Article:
Data Breaches: What would one cost your company?

This is the hot question these days, with various entities citing different studies and formulas. While there is no 100% accurate way to calculate the hypothetical cost of a data breach to your organization, we’d like to explore the contributing factors and options you have to safeguard yourself.

For example, a major retailer was breached in 2013, exposing 40 million payment cards and personal information on 70 million customers. The price tag on that breach is $252 million and counting. (Class Action Litigation, Feb.26, 2015.)

Let’s break down these costs. The breached company must address:

  • Auditing: Bring in a forensic auditor to determine how their systems were breached
  • Remediation: Remediate the security breach with hardware, software, monitoring solutions and consulting
  • Credit Monitoring: Provide credit monitoring for 6-12 months for every individual whose records were exposed
  • Insurance Deductible: Pay the insurance deductible even if they are insured for breaches
  • Litigation: Deal with class action suits from consumers, suits from issuing banks to recover losses and shareholder class action suits

While these costs are obviously extremely detrimental, the breach also inflicted immeasurable damage to the company’s customer loyalty and brand reputation. The Ponemon Institute estimated it takes $3.5 million to repair the damage from a breach. This figure is up 15% from last year, perhaps suggesting it is becoming increasingly difficult for an organization to recover from such a media disaster.

The recently published Data Breach Investigative Report for 2015 published by Verizon forecasts the average loss for a breach of 1,000 records is between $52,000 and $87,000. Compare that to a breach affecting 10 million records where the average loss is forecasted to be between $2.1 million and $5.2 million.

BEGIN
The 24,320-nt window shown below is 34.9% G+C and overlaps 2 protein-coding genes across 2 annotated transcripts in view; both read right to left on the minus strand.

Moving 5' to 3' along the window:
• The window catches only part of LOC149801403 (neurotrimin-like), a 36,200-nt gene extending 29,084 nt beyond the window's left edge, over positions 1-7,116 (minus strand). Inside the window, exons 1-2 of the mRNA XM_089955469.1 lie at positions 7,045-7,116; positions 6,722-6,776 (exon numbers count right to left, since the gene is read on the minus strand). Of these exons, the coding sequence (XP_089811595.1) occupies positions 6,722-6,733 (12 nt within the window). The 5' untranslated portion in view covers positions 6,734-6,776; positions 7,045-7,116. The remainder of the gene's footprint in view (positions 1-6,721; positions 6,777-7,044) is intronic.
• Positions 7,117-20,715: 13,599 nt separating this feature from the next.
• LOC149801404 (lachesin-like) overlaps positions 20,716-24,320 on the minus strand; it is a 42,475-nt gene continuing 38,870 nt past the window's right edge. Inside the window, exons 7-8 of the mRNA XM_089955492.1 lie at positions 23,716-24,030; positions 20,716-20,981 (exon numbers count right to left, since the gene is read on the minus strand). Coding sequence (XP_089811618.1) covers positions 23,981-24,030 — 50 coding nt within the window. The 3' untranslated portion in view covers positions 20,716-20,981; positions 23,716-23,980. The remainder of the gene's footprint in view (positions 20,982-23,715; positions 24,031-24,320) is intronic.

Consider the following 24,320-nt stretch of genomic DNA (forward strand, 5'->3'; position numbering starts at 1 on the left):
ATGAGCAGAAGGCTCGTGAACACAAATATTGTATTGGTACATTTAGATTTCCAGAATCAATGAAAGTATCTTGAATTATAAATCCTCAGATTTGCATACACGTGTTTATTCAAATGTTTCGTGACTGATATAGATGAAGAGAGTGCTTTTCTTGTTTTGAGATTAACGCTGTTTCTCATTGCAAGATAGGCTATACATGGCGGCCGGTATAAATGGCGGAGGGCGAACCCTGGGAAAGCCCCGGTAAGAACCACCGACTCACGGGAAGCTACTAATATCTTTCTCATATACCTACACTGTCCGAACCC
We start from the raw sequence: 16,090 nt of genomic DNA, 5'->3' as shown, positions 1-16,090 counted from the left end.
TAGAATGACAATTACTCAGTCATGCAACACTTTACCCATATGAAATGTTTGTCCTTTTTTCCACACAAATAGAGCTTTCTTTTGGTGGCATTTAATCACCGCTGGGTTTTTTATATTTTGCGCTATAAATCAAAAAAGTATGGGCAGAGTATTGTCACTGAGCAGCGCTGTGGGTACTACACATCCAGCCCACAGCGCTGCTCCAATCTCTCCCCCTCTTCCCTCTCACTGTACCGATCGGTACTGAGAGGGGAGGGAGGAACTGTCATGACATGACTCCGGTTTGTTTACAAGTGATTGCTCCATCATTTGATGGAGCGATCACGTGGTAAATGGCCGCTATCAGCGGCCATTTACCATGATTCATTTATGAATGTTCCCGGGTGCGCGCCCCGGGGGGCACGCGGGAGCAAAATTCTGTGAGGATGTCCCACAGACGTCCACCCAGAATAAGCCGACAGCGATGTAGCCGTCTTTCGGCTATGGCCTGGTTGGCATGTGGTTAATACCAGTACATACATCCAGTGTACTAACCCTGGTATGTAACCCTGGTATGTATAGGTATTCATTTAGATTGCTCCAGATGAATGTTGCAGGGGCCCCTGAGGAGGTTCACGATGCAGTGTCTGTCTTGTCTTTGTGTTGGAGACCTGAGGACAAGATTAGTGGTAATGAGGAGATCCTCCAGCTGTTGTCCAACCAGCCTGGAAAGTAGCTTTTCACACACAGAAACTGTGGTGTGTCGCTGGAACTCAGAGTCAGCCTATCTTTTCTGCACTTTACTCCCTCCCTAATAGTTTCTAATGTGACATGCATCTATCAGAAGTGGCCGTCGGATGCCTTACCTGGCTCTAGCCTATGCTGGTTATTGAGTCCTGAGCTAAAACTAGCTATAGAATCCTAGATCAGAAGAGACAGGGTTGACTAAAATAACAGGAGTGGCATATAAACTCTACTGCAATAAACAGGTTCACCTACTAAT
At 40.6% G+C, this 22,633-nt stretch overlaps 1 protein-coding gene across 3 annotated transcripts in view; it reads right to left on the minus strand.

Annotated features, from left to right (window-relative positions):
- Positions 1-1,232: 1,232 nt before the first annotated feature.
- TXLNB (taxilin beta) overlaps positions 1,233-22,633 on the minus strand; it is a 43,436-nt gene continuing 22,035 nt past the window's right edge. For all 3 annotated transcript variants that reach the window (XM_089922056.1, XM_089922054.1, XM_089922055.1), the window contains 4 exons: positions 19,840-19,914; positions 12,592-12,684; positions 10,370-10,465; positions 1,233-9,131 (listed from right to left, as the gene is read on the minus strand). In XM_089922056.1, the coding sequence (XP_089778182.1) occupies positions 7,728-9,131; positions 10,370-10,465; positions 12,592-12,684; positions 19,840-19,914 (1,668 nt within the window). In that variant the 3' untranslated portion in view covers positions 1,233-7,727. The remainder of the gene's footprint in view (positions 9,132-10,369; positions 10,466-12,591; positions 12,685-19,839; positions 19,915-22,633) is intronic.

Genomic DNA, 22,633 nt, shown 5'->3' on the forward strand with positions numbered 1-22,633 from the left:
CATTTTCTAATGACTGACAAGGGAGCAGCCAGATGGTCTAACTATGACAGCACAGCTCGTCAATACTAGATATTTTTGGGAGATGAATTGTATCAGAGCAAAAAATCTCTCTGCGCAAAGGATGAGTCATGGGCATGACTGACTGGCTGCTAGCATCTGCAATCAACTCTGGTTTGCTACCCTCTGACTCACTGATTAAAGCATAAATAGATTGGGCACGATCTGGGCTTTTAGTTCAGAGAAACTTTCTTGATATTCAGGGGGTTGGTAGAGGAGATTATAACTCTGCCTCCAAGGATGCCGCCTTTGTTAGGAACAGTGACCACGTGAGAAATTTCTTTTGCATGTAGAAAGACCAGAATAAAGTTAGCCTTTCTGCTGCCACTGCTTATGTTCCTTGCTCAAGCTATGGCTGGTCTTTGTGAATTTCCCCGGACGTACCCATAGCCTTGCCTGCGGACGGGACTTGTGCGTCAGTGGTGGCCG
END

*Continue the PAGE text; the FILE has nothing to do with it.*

I urge organizations not to be complacent by harboring the “It won’t happen to me” mindset. Experts affirm companies have a 1 in 5 chance of falling victim to a data breach. Before this happens to your enterprise, adopt a defensive strategy and protect your data and processes from malicious attacks. Read about our solutions here.

7 Ways to Prevent Fraud and Identity Theft

According to the Federal Trade Commission, 9 million Americans suffer identity theft annually. We’ve compiled a brief list of safeguards that we welcome you to share with your clients.

Identity theft occurs when someone steals your personal information and uses it to commit fraud- whether it’s using your credit card, filing fraudulent tax returns or ruining your credit. Perhaps the worst part about identity theft is that it can plague you for years, as criminals are able to continuously exploit your sensitive information. While credit card numbers can be changed easily- your social security number, date of birth and medical records cannot.

How do you defend yourself from identity theft?